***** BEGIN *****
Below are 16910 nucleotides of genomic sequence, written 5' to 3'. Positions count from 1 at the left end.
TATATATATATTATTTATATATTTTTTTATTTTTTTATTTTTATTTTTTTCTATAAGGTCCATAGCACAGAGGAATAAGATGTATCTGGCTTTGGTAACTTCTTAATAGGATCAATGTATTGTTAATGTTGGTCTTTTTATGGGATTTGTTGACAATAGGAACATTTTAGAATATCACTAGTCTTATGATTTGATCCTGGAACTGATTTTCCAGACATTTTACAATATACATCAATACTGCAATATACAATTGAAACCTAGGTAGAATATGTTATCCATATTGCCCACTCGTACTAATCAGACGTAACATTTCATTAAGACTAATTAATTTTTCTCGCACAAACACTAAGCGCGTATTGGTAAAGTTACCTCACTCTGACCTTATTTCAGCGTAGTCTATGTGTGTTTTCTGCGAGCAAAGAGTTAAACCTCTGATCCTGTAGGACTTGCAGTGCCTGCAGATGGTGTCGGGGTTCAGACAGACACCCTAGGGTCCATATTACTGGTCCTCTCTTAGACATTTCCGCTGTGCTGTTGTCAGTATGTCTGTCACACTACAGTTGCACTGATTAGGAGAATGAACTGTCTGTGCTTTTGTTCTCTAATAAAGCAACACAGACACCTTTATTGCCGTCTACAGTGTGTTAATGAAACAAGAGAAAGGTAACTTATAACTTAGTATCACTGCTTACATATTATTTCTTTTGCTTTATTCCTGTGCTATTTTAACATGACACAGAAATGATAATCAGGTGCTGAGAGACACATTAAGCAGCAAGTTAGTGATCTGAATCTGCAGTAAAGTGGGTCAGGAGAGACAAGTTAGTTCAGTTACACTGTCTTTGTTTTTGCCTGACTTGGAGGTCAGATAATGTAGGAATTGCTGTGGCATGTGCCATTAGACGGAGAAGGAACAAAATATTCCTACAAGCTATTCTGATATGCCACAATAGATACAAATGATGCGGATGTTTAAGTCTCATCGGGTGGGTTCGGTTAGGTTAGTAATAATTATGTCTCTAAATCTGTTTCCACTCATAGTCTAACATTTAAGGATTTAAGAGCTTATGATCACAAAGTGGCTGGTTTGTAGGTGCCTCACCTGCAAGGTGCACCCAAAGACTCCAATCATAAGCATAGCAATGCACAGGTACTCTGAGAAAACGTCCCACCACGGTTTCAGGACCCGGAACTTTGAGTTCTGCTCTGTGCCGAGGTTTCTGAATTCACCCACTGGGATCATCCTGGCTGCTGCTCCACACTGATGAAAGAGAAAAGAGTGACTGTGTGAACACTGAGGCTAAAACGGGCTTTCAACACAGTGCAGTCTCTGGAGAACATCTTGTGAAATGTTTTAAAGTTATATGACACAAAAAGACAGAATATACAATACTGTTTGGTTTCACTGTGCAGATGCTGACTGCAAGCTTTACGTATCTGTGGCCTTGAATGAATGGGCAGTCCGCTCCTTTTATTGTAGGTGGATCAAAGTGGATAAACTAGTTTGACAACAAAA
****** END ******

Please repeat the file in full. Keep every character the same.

Below are 16910 nucleotides of genomic sequence, written 5' to 3'. Positions count from 1 at the left end.
TATATATATATTATTTATATATTTTTTTATTTTTTTATTTTTATTTTTTTCTATAAGGTCCATAGCACAGAGGAATAAGATGTATCTGGCTTTGGTAACTTCTTAATAGGATCAATGTATTGTTAATGTTGGTCTTTTTATGGGATTTGTTGACAATAGGAACATTTTAGAATATCACTAGTCTTATGATTTGATCCTGGAACTGATTTTCCAGACATTTTACAATATACATCAATACTGCAATATACAATTGAAACCTAGGTAGAATATGTTATCCATATTGCCCACTCGTACTAATCAGACGTAACATTTCATTAAGACTAATTAATTTTTCTCGCACAAACACTAAGCGCGTATTGGTAAAGTTACCTCACTCTGACCTTATTTCAGCGTAGTCTATGTGTGTTTTCTGCGAGCAAAGAGTTAAACCTCTGATCCTGTAGGACTTGCAGTGCCTGCAGATGGTGTCGGGGTTCAGACAGACACCCTAGGGTCCATATTACTGGTCCTCTCTTAGACATTTCCGCTGTGCTGTTGTCAGTATGTCTGTCACACTACAGTTGCACTGATTAGGAGAATGAACTGTCTGTGCTTTTGTTCTCTAATAAAGCAACACAGACACCTTTATTGCCGTCTACAGTGTGTTAATGAAACAAGAGAAAGGTAACTTATAACTTAGTATCACTGCTTACATATTATTTCTTTTGCTTTATTCCTGTGCTATTTTAACATGACACAGAAATGATAATCAGGTGCTGAGAGACACATTAAGCAGCAAGTTAGTGATCTGAATCTGCAGTAAAGTGGGTCAGGAGAGACAAGTTAGTTCAGTTACACTGTCTTTGTTTTTGCCTGACTTGGAGGTCAGATAATGTAGGAATTGCTGTGGCATGTGCCATTAGACGGAGAAGGAACAAAATATTCCTACAAGCTATTCTGATATGCCACAATAGATACAAATGATGCGGATGTTTAAGTCTCATCGGGTGGGTTCGGTTAGGTTAGTAATAATTATGTCTCTAAATCTGTTTCCACTCATAGTCTAACATTTAAGGATTTAAGAGCTTATGATCACAAAGTGGCTGGTTTGTAGGTGCCTCACCTGCAAGGTGCACCCAAAGACTCCAATCATAAGCATAGCAATGCACAGGTACTCTGAGAAAACGTCCCACCACGGTTTCAGGACCCGGAACTTTGAGTTCTGCTCTGTGCCGAGGTTTCTGAATTCACCCACTGGGATCATCCTGGCTGCTGCTCCACACTGATGAAAGAGAAAAGAGTGACTGTGTGAACACTGAGGCTAAAACGGGCTTTCAACACAGTGCAGTCTCTGGAGAACATCTTGTGAAATGTTTTAAAGTTATATGACACAAAAAGACAGAATATACAATACTGTTTGGTTTCACTGTGCAGATGCTGACTGCAAGCTTTACGTATCTGTGGCCTTGAATGAATGGGCAGTCCGCTCCTTTTATTGTAGGTGGATCAAAGTGGATAAACTAGTTTGACAACAAAA